Many victims of psychological trauma suffer from recurrent intrusive trauma memories. According to Dual-Representation Theory (DRT), intrusive memories reflect functional deficiencies in the brain’s hippocampal system, which fails to translate the egocentric perceptual impressions of the trauma into viewpoint-independent (or allocentric) spatial representations. This proposal tests this assumption and explores allocentric memory training as a potential novel intervention against intrusive memories.
I propose to induce intrusive memories in healthy participants using aversive scenarios in real-time 3D Virtual Reality, and to afterwards test location memory from the original versus a shifted viewpoint, requiring allocentric memory. Study 1 links allocentric memory to intrusion levels. Study 2 explores the potential of an allocentric memory training. Furthermore, both studies will assess the potentially moderating role of hormonal and sympathetic stress markers known to affect hippocampal learning.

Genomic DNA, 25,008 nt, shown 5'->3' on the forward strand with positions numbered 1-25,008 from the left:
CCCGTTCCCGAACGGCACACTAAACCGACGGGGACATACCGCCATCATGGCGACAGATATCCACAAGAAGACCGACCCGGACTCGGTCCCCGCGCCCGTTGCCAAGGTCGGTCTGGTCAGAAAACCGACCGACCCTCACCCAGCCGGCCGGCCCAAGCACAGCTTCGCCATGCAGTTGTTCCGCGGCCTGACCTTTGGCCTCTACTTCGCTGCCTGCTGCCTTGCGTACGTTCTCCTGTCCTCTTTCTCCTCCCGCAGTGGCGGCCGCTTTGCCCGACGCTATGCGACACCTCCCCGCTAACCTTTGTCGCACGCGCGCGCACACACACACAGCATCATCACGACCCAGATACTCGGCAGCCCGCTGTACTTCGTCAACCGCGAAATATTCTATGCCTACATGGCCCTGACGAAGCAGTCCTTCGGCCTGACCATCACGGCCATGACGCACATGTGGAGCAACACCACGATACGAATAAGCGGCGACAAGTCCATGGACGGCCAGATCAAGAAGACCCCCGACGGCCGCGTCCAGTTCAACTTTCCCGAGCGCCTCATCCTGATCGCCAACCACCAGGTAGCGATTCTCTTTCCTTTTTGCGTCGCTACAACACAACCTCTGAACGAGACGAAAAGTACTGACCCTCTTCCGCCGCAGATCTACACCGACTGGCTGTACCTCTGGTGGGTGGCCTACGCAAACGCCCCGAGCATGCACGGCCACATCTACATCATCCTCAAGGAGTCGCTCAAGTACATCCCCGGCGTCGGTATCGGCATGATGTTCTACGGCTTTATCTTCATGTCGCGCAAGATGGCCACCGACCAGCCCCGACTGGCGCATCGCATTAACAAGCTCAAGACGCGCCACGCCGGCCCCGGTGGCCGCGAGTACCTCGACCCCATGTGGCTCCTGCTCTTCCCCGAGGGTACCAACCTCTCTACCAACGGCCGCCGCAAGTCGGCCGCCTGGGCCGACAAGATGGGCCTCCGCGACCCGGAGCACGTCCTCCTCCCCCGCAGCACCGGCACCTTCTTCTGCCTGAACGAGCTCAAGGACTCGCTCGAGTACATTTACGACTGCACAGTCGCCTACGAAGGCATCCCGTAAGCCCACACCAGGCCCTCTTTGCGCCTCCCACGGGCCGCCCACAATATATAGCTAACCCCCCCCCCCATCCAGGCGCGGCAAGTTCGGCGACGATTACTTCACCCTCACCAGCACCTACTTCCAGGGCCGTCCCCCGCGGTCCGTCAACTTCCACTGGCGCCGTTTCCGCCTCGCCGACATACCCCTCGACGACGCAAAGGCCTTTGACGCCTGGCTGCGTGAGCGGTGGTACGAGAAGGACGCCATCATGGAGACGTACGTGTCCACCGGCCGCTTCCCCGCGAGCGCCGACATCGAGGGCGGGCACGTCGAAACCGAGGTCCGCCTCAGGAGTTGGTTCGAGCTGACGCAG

The project will provide novel insights into mechanisms of trauma memory, with potentially important implications for theory and treatment. It will be conducted in Prof. Chris Brewin’s research group at University College London (UCL) that is renowned for empirical tests of DRT specifically, and for world-leading expertise in clinical, experimental, neurocognitive and neuroendocrine approaches to psychology, providing an inspiring environment that perfectly fits the interdisciplinary character of this project.